The advantages of using Webswing to run PDF Viewer via a standard web browser
It's been 4 months since our last PDF API release, what does it have in store? Besides changes to the page list, there are two major new areas: PDF/A-2 and PDF/A-3 support has been added The Swing classes now support linearized loading New PDF/A revisions We're seeing more and more companies adopt ISO 19005, aka PDF/A, and we're pleased to have added support fo...
We've covered them before, but Applets - a technology launched in 1996 with Java 1.0 - just keep changing. What follows is the definitive, step-by-step guide to compiling our viewer as an Applet useful as of mid-2012.
In the second part of our "extending the viewer" series, we show you how to go all the way - we create a new "Custom Stamp" feature, then show you how to compile it, bundle it with the Jar than prepare the Jar in the most efficient way for applet delivery.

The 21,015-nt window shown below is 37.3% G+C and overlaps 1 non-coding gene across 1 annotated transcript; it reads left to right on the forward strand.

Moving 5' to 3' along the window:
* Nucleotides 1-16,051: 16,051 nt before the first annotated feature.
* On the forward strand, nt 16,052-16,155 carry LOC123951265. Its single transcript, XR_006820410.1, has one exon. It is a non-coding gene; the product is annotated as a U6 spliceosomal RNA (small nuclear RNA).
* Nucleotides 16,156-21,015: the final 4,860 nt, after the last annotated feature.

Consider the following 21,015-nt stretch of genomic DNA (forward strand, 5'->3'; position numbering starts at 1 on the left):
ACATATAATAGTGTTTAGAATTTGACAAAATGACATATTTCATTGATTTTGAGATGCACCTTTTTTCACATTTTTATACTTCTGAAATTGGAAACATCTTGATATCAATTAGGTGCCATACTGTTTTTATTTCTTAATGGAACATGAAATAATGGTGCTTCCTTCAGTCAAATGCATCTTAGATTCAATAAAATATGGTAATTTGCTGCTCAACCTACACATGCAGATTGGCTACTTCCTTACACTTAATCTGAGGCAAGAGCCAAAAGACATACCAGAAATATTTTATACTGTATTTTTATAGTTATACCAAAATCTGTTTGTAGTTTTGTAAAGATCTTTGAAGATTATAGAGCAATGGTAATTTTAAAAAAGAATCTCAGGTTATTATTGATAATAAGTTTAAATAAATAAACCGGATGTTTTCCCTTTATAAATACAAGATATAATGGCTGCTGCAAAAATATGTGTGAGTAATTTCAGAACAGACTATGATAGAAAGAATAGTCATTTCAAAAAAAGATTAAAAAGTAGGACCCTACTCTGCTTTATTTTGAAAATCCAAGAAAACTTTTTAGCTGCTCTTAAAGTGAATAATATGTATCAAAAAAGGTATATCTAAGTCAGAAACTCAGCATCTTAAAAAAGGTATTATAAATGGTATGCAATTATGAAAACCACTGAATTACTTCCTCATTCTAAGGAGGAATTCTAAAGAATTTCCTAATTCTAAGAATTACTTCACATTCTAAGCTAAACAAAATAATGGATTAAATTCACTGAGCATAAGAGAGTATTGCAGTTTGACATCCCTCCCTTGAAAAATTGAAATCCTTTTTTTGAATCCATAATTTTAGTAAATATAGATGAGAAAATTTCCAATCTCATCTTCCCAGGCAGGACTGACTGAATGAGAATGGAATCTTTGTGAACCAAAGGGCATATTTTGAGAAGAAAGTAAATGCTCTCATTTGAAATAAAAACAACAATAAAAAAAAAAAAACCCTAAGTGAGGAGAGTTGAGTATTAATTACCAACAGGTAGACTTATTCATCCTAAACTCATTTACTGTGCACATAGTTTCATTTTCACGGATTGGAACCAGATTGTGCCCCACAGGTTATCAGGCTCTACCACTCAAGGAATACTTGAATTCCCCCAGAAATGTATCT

If you're deploying Java code as Applets, Pack 200 compression can reduce the size of your download by 70%. This article shows how to build digitally signed Jars with Pack 200 compression using Apache Ant. It can be applied to any code, not just BFO code.
We occasionally are asked how to print a PDF from a web browser without displaying a dialog. There isn't an easy answer to this, but you can get fairly close with our Viewer API.
Sun have rewritten the Java browser plugin in Java 6 Update 10 to address many of the issues that people have experienced with deploying Java applets, and to add new features such as dragging applets out of the browser. We have updated the PDF Viewer Applet to take advantage of these features, and we'll show how you can update your own deployment of the PDF Viewer Applet, or any other applet, to do the same.